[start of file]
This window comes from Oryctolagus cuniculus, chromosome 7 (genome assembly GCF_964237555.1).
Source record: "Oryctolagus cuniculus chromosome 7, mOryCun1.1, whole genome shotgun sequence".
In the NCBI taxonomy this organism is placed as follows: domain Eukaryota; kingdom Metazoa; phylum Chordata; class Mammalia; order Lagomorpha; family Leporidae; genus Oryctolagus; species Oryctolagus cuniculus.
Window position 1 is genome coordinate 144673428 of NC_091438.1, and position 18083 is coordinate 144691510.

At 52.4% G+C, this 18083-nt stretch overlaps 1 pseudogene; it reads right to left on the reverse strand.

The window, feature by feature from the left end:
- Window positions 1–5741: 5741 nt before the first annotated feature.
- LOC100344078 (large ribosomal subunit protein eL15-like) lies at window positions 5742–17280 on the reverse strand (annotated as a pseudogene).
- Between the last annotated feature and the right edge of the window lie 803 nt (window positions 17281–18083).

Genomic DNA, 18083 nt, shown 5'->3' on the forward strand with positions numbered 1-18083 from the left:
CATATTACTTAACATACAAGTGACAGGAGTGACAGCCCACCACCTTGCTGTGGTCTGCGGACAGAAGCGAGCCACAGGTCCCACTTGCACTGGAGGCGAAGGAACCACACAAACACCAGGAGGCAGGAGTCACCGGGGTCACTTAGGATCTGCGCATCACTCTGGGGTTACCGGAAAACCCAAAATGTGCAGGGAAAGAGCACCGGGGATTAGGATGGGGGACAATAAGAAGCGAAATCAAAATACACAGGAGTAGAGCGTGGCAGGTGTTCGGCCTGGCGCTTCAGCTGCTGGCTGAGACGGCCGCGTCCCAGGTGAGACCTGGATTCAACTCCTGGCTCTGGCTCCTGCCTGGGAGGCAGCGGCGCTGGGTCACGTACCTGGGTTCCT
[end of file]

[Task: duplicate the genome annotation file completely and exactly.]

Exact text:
This window comes from Oryctolagus cuniculus, chromosome 7 (genome assembly GCF_964237555.1).
Source record: "Oryctolagus cuniculus chromosome 7, mOryCun1.1, whole genome shotgun sequence".
In the NCBI taxonomy this organism is placed as follows: domain Eukaryota; kingdom Metazoa; phylum Chordata; class Mammalia; order Lagomorpha; family Leporidae; genus Oryctolagus; species Oryctolagus cuniculus.
Window position 1 is genome coordinate 144673428 of NC_091438.1, and position 18083 is coordinate 144691510.

At 52.4% G+C, this 18083-nt stretch overlaps 1 pseudogene; it reads right to left on the reverse strand.

The window, feature by feature from the left end:
- Window positions 1–5741: 5741 nt before the first annotated feature.
- LOC100344078 (large ribosomal subunit protein eL15-like) lies at window positions 5742–17280 on the reverse strand (annotated as a pseudogene).
- Between the last annotated feature and the right edge of the window lie 803 nt (window positions 17281–18083).

Genomic DNA, 18083 nt, shown 5'->3' on the forward strand with positions numbered 1-18083 from the left:
CATATTACTTAACATACAAGTGACAGGAGTGACAGCCCACCACCTTGCTGTGGTCTGCGGACAGAAGCGAGCCACAGGTCCCACTTGCACTGGAGGCGAAGGAACCACACAAACACCAGGAGGCAGGAGTCACCGGGGTCACTTAGGATCTGCGCATCACTCTGGGGTTACCGGAAAACCCAAAATGTGCAGGGAAAGAGCACCGGGGATTAGGATGGGGGACAATAAGAAGCGAAATCAAAATACACAGGAGTAGAGCGTGGCAGGTGTTCGGCCTGGCGCTTCAGCTGCTGGCTGAGACGGCCGCGTCCCAGGTGAGACCTGGATTCAACTCCTGGCTCTGGCTCCTGCCTGGGAGGCAGCGGCGCTGGGTCACGTACCTGGGTTCCT